Metropolitan Transportation Authority - Long Island Rail Road

 

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NYS Comptroller

THOMAS P. DiNAPOLI

Taxpayers' Guide to State and Local Audits

Metropolitan Transportation Authority - Long Island Rail Road
Management of Unexpected Delays and Events During Winter 2017-18


Issued: August 7, 2018
Link to full audit report 2017-S-37

Purpose
To determine if the Long Island Rail Road (LIRR) has plans to address unexpected delays or events and whether those plans were followed, and to assess whether the plans adequately addressed the needs of its passengers. This audit covered events that occurred between December 1, 2017 and January 24, 2018 and on February 6, 2018.

Background
The Metropolitan Transportation Authority (MTA) is a State public authority created under Article 5, Title 11 of the Public Authorities Law. One of six MTA constituent agencies, the LIRR is the largest commuter railroad in the country and the oldest operating under its original name. It extends from three major New York City terminals – Penn Station, Manhattan; Atlantic Terminal, Brooklyn; and Hunterspoint Avenue, Queens. The LIRR operates 24 hours a day, seven days a week. On an average weekday, the LIRR carries 311,054 passengers on its ten branches and the City Terminal Zone.

The LIRR’s Mission Statement states, in part, “We, the employees are committed to providing excellent rail transportation service which exceeds Customer expectations and is worthy of the Public’s trust and support. …Together, we pledge to operate a safe, accessible, clean, cost effective, Customer focused transportation system that runs on time, is comfortable, user-friendly, and provides the region with a valued and indispensable service.”

The OSC Office of the State Deputy Comptroller for the City of New York issued a report in March 2018 stating that, in 2017, the LIRR had its worst on-time performance since 1999. An estimated 9.2 million riders were inconvenienced by trains that were late, canceled at the terminal before departing, or terminated en route before reaching their destinations. Service significantly deteriorated in December 2017 and January 2018. For example, in January 2018, on-time performance was 83.9 percent, 8.5 points below the 92.4 percent achieved in January 2017. In January 2018 alone, 3,333 trains were canceled, partially canceled, or were late (arriving at the destination six minutes or more after the scheduled time).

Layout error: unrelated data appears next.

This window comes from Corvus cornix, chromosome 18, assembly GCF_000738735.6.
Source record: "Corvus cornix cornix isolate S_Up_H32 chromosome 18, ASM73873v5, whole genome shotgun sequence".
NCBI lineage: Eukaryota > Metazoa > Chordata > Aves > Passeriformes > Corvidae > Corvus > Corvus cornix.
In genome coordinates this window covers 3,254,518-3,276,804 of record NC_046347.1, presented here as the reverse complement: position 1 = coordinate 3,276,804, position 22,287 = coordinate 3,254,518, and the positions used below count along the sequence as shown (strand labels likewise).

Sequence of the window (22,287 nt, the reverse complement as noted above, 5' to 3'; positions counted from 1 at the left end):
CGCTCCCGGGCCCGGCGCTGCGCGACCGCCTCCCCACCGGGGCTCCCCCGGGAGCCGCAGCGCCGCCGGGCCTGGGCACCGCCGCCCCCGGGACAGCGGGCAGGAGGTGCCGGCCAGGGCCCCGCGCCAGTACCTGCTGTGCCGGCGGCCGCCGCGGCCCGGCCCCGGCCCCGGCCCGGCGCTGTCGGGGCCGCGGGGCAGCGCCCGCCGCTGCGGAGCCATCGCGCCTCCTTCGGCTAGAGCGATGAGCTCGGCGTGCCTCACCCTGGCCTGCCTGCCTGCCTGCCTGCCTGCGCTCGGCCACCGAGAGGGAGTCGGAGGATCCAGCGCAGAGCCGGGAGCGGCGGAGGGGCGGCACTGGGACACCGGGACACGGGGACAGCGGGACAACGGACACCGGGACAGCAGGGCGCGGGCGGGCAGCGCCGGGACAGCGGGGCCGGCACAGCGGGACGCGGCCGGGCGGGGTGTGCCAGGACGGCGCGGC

Key Findings

  • Despite the pledge to provide a customer-focused transportation system that runs on time, the LIRR was unable to live up to that promise this winter. We found that the LIRR did not have plans covering unexpected events such as derailments in the yard or collisions between a person and a train, which kept it from providing scheduled train service. The LIRR did not have a plan for 5 of the 11 events sampled. Of the remaining six events with plans, none of them followed all the required steps. Communications to passengers in four incidents were not made or were made late. The LIRR also could not document that buses ordered to expedite the movement of passengers during four events arrived and/or were effectively used to move passengers. Late or canceled trains during the 11 events reviewed directly impacted 745 trains and an estimated 331,720 passengers (using LIRR estimates of regular ridership).
  • Only one “Lessons Learned” meeting was held for the sampled events, in response to the two-day snow event on January 4-5, 2018; that meeting gave rise to 12 recommendations for improvement. LIRR officials also provided internal reviews covering four other sampled events; however, none identified any improvement opportunities.

Key Recommendations

  • Ensure individuals who are designated to fulfill roles of the Incident Response Structure for the Operations Center are documented in the event logs.
  • Review the nature of incidents that have occurred in at least the past year, and ensure that plans are developed to cover the major types of incidents that have had a significant impact on passengers. Develop a structured incident management flowchart to cover incident management protocols.
  • Develop a process to manage bus service during an incident, including notifications to customers of the availability of bus service. Ensure the use of bus service is documented (e.g., whether they arrived and when they are assigned to particular location or service).
  • Develop standard alternative service plans for each main line and branch, to be implemented should service be suspended (including alternative train or bus support). Provide information regarding where passengers can reasonably go in the event service is interrupted.
  • Ensure customers are notified in a timely and continuous manner throughout an incident.

Other Related Audit/Report of Interest
None


State Government Accountability Contact Information:
Audit Director: Carmen Maldonado
Phone: (212) 417-5200; Email: StateGovernmentAccountability@osc.state.ny.us
Address: Office of the State Comptroller; Division of State Government Accountability; 110 State Street, 11th Floor; Albany, NY 12236